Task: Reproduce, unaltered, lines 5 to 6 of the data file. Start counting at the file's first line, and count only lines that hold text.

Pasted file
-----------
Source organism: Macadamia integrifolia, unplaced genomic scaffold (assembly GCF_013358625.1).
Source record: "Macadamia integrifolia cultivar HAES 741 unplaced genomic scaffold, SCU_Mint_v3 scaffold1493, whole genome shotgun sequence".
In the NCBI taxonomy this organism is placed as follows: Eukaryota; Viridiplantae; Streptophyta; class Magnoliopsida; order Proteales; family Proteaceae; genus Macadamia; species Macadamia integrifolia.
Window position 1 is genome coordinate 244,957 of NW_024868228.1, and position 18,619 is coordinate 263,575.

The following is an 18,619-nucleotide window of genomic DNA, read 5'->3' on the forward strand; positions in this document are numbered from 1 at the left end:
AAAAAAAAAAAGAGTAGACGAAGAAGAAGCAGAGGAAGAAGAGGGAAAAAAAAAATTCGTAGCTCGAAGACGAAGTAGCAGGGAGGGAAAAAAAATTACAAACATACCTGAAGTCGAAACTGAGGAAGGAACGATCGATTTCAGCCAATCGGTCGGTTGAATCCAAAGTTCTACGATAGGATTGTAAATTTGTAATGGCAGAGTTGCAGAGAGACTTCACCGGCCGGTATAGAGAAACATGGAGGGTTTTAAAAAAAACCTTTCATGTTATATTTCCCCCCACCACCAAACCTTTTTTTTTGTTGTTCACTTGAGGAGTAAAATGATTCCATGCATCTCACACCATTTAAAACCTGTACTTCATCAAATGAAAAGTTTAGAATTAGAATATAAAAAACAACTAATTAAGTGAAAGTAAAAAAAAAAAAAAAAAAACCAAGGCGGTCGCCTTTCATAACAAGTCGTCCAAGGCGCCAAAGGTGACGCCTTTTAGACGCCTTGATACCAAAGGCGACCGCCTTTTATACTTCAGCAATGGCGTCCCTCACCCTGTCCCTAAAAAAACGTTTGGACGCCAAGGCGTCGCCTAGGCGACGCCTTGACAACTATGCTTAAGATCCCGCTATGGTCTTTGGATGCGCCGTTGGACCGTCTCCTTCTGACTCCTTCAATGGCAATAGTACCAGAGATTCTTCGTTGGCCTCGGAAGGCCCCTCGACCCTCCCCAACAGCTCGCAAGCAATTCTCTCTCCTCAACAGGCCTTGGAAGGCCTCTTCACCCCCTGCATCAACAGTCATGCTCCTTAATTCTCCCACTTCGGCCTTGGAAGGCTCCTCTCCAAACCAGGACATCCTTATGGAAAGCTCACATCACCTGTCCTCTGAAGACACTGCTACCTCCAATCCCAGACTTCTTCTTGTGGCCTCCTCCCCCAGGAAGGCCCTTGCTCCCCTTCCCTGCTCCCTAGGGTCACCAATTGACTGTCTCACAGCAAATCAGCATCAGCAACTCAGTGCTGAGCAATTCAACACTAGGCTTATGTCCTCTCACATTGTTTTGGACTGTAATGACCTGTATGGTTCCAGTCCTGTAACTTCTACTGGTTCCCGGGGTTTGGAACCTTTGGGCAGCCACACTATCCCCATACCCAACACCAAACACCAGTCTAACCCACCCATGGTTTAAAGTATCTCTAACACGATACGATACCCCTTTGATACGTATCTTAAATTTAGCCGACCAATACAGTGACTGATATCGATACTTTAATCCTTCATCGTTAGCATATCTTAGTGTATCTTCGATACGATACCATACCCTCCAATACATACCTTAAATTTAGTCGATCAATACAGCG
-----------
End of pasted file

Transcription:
The following is an 18,619-nucleotide window of genomic DNA, read 5'->3' on the forward strand; positions in this document are numbered from 1 at the left end:
AAAAAAAAAAAGAGTAGACGAAGAAGAAGCAGAGGAAGAAGAGGGAAAAAAAAAATTCGTAGCTCGAAGACGAAGTAGCAGGGAGGGAAAAAAAATTACAAACATACCTGAAGTCGAAACTGAGGAAGGAACGATCGATTTCAGCCAATCGGTCGGTTGAATCCAAAGTTCTACGATAGGATTGTAAATTTGTAATGGCAGAGTTGCAGAGAGACTTCACCGGCCGGTATAGAGAAACATGGAGGGTTTTAAAAAAAACCTTTCATGTTATATTTCCCCCCACCACCAAACCTTTTTTTTTGTTGTTCACTTGAGGAGTAAAATGATTCCATGCATCTCACACCATTTAAAACCTGTACTTCATCAAATGAAAAGTTTAGAATTAGAATATAAAAAACAACTAATTAAGTGAAAGTAAAAAAAAAAAAAAAAAAACCAAGGCGGTCGCCTTTCATAACAAGTCGTCCAAGGCGCCAAAGGTGACGCCTTTTAGACGCCTTGATACCAAAGGCGACCGCCTTTTATACTTCAGCAATGGCGTCCCTCACCCTGTCCCTAAAAAAACGTTTGGACGCCAAGGCGTCGCCTAGGCGACGCCTTGACAACTATGCTTAAGATCCCGCTATGGTCTTTGGATGCGCCGTTGGACCGTCTCCTTCTGACTCCTTCAATGGCAATAGTACCAGAGATTCTTCGTTGGCCTCGGAAGGCCCCTCGACCCTCCCCAACAGCTCGCAAGCAATTCTCTCTCCTCAACAGGCCTTGGAAGGCCTCTTCACCCCCTGCATCAACAGTCATGCTCCTTAATTCTCCCACTTCGGCCTTGGAAGGCTCCTCTCCAAACCAGGACATCCTTATGGAAAGCTCACATCACCTGTCCTCTGAAGACACTGCTACCTCCAATCCCAGACTTCTTCTTGTGGCCTCCTCCCCCAGGAAGGCCCTTGCTCCCCTTCCCTGCTCCCTAGGGTCACCAATTGACTGTCTCACAGCAAATCAGCATCAGCAACTCAGTGCTGAGCAATTCAACACTAGGCTTATGTCCTCTCACATTGTTTTGGACTGTAATGACCTGTATGGTTCCAGTCCTGTAACTTCTACTGGTTCCCGGGGTTTGGAACCTTTGGGCAGCCACACTATCCCCATACCCAACACCAAACACCAGTCTAACCCACCCATGGTTTAAAGTATCTCTAACACGATACGATACCCCTTTGATACGTATCTTAAATTTAGCCGACCAATACAGTGACTGATATCGATACTTTAATCCTTCATCGTTAGCATATCTTAGTGTATCTTCGATACGATACCATACCCTCCAATACATACCTTAAATTTAGTCGATCAATACAGCG